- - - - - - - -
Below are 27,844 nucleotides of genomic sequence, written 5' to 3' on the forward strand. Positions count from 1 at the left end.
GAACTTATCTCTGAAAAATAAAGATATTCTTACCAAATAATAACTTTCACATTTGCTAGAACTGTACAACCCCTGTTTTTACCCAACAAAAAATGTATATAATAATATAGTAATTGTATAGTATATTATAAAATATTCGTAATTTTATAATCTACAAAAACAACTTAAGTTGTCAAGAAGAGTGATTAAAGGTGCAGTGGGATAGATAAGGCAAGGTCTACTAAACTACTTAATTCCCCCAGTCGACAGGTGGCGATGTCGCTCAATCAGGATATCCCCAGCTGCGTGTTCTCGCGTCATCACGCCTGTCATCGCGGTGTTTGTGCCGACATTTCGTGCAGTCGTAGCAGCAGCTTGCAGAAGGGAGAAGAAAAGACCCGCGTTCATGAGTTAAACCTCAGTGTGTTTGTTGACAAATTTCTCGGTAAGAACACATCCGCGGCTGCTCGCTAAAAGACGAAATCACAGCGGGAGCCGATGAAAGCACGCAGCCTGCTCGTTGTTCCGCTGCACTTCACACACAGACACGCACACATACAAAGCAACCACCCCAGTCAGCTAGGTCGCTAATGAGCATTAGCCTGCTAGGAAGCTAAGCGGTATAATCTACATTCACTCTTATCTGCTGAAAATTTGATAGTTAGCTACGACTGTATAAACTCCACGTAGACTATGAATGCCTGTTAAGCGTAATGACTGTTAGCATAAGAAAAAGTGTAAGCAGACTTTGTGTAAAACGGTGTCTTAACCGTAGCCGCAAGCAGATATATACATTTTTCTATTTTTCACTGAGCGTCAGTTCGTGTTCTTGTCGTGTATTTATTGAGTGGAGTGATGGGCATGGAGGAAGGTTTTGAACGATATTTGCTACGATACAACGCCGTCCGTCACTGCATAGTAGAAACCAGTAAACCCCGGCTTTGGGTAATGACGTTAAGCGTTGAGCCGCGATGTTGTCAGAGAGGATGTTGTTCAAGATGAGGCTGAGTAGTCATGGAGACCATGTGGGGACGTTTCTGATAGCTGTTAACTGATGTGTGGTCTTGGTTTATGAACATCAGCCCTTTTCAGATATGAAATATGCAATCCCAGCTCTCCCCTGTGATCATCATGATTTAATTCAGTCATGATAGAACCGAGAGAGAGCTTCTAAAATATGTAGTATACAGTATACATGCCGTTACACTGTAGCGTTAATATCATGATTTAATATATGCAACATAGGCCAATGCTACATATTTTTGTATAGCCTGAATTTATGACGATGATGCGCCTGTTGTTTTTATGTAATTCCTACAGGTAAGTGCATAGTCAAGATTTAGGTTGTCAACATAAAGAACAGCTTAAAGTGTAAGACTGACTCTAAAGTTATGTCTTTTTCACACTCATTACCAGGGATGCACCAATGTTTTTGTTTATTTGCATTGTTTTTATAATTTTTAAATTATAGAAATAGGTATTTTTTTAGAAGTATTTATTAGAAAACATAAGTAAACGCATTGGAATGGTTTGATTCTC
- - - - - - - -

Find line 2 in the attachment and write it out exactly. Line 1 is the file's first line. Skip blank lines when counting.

GAACTTATCTCTGAAAAATAAAGATATTCTTACCAAATAATAACTTTCACATTTGCTAGAACTGTACAACCCCTGTTTTTACCCAACAAAAAATGTATATAATAATATAGTAATTGTATAGTATATTATAAAATATTCGTAATTTTATAATCTACAAAAACAACTTAAGTTGTCAAGAAGAGTGATTAAAGGTGCAGTGGGATAGATAAGGCAAGGTCTACTAAACTACTTAATTCCCCCAGTCGACAGGTGGCGATGTCGCTCAATCAGGATATCCCCAGCTGCGTGTTCTCGCGTCATCACGCCTGTCATCGCGGTGTTTGTGCCGACATTTCGTGCAGTCGTAGCAGCAGCTTGCAGAAGGGAGAAGAAAAGACCCGCGTTCATGAGTTAAACCTCAGTGTGTTTGTTGACAAATTTCTCGGTAAGAACACATCCGCGGCTGCTCGCTAAAAGACGAAATCACAGCGGGAGCCGATGAAAGCACGCAGCCTGCTCGTTGTTCCGCTGCACTTCACACACAGACACGCACACATACAAAGCAACCACCCCAGTCAGCTAGGTCGCTAATGAGCATTAGCCTGCTAGGAAGCTAAGCGGTATAATCTACATTCACTCTTATCTGCTGAAAATTTGATAGTTAGCTACGACTGTATAAACTCCACGTAGACTATGAATGCCTGTTAAGCGTAATGACTGTTAGCATAAGAAAAAGTGTAAGCAGACTTTGTGTAAAACGGTGTCTTAACCGTAGCCGCAAGCAGATATATACATTTTTCTATTTTTCACTGAGCGTCAGTTCGTGTTCTTGTCGTGTATTTATTGAGTGGAGTGATGGGCATGGAGGAAGGTTTTGAACGATATTTGCTACGATACAACGCCGTCCGTCACTGCATAGTAGAAACCAGTAAACCCCGGCTTTGGGTAATGACGTTAAGCGTTGAGCCGCGATGTTGTCAGAGAGGATGTTGTTCAAGATGAGGCTGAGTAGTCATGGAGACCATGTGGGGACGTTTCTGATAGCTGTTAACTGATGTGTGGTCTTGGTTTATGAACATCAGCCCTTTTCAGATATGAAATATGCAATCCCAGCTCTCCCCTGTGATCATCATGATTTAATTCAGTCATGATAGAACCGAGAGAGAGCTTCTAAAATATGTAGTATACAGTATACATGCCGTTACACTGTAGCGTTAATATCATGATTTAATATATGCAACATAGGCCAATGCTACATATTTTTGTATAGCCTGAATTTATGACGATGATGCGCCTGTTGTTTTTATGTAATTCCTACAGGTAAGTGCATAGTCAAGATTTAGGTTGTCAACATAAAGAACAGCTTAAAGTGTAAGACTGACTCTAAAGTTATGTCTTTTTCACACTCATTACCAGGGATGCACCAATGTTTTTGTTTATTTGCATTGTTTTTATAATTTTTAAATTATAGAAATAGGTATTTTTTTAGAAGTATTTATTAGAAAACATAAGTAAACGCATTGGAATGGTTTGATTCTC